This admission – despite raising the VAT, removing the allowances and raising the excise tax by 50 per cent.
How to fix it? Mr Sinckler had a plan. Buried among six other general better-management policies was the “. . . designing of a borrowing package from the NIB [National Insurance Board] to three statutory entities (University of the West Indies, Transport Board, Barbados Tourism Authority and Needhams Holdings Ltd) to allow for financing of $110 million during the course of this financial year for specific aspects of their programme”.
This alone saved face for the Government, but it has not saved the day for the country.
If that $110 million borrowed from the NIS to help Government pay some operational costs for the year had remained in the Government’s current expenses, the deficit would have been $100 million higher and the result as a percentage of GDP would be 6.7 per cent. That is, almost exactly the percentage the whole August 2011 Budget exercise was intended to reduce. You know, the one that is unsustainable.
Mr Sinckler said: “This strategy is expected to result in the following financial performance for 2011-2012: A revised deficit of $461.9 million or 5.2 per cent of GDP at market prices of $8 804.0 million, based on performance for the first quarter of the year. This is slightly better than that of the MTFS of 5.6 per cent.”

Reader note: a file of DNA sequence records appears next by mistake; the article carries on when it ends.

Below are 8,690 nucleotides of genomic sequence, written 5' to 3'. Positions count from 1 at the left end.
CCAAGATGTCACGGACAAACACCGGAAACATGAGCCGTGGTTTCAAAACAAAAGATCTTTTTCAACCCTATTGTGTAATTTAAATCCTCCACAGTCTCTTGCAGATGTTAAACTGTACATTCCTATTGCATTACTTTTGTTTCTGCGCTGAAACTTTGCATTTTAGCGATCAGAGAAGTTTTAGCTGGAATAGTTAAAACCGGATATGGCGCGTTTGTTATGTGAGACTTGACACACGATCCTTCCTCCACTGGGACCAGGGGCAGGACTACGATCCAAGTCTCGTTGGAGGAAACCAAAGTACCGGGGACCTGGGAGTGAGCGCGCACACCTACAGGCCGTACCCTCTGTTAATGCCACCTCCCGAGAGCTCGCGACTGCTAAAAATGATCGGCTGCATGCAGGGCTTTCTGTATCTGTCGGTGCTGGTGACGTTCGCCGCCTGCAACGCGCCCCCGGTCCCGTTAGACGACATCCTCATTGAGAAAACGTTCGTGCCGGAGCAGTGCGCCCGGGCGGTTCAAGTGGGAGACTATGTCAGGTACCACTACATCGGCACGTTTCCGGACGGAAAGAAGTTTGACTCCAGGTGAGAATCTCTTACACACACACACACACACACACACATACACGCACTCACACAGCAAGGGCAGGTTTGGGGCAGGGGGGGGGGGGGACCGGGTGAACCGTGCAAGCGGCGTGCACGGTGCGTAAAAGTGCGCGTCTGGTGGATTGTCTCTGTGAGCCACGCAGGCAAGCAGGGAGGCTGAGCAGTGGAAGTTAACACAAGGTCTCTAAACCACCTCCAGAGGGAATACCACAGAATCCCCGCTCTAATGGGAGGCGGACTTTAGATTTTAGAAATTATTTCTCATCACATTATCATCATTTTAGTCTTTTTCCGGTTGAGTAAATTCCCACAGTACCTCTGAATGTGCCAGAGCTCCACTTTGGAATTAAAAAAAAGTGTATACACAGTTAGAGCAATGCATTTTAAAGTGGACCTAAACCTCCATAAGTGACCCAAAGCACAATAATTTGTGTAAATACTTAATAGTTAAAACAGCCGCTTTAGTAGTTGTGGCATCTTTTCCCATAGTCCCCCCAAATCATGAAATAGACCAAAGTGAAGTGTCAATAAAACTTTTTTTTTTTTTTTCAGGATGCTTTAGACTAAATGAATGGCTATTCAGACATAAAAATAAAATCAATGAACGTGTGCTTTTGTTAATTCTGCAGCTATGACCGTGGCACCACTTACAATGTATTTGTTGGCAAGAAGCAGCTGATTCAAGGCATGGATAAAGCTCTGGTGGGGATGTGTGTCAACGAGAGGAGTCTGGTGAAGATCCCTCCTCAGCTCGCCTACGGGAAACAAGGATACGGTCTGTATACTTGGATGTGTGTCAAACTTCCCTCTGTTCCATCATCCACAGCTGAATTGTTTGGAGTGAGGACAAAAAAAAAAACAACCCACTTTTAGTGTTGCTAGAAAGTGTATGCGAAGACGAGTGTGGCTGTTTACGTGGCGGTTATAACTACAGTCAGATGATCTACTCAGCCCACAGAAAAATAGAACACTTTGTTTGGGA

The revised Estimates for the fiscal year just ended show a deficit of $456.9 million or 5.4 per cent of GDP put at $8 461.8 million. (Source: Barbados Estimates 2012-2013, Review Section, Page 2).
Meanwhile, for the current year now cranking up, the Estimates are showing a deficit of about $50 million below the revised estimate for the year just ended, coming in at 4.4 per cent. This seems to be on track with the MTFS, but is it realistic? I ask that because the calculations are based on a GDP of $9.2 billion for the fiscal year which starts today. Not sure whether  the “NIS-pay-these-bills-for-me” plan is included.
For the past three years, our economy has been stuck at around $8.5 billion, and we have seen how Mr Sinckler himself over-estimated its ability to pull ahead in the fiscal year just ended. How can it suddenly jump by $700 million, unless oil prices and inflation go through the roof, and as a consequence the whole economy goes through the eddoes?
If GDP remains stagnant at around $8.5 billion again this year, the fiscal deficit estimated for the current year at $412 million would be 4.87 per cent of GDP. And if the deficit goes higher than shown, that deficit could easily cross five per cent again.
Ironic, isn’t it, that rising prices (inflation) can make our deficit look better while inflicting even more pain on the population?
And with only austerity measures in place, Mr Sinckler is denying the natural pent-up desire of citizens to help develop their own economy, waiting instead for tourism to rebound significantly.
The Government has placed the future of the Barbados economy in limbo and has no idea how to get it out.
• Pat Hoyos is a publisher and business writer.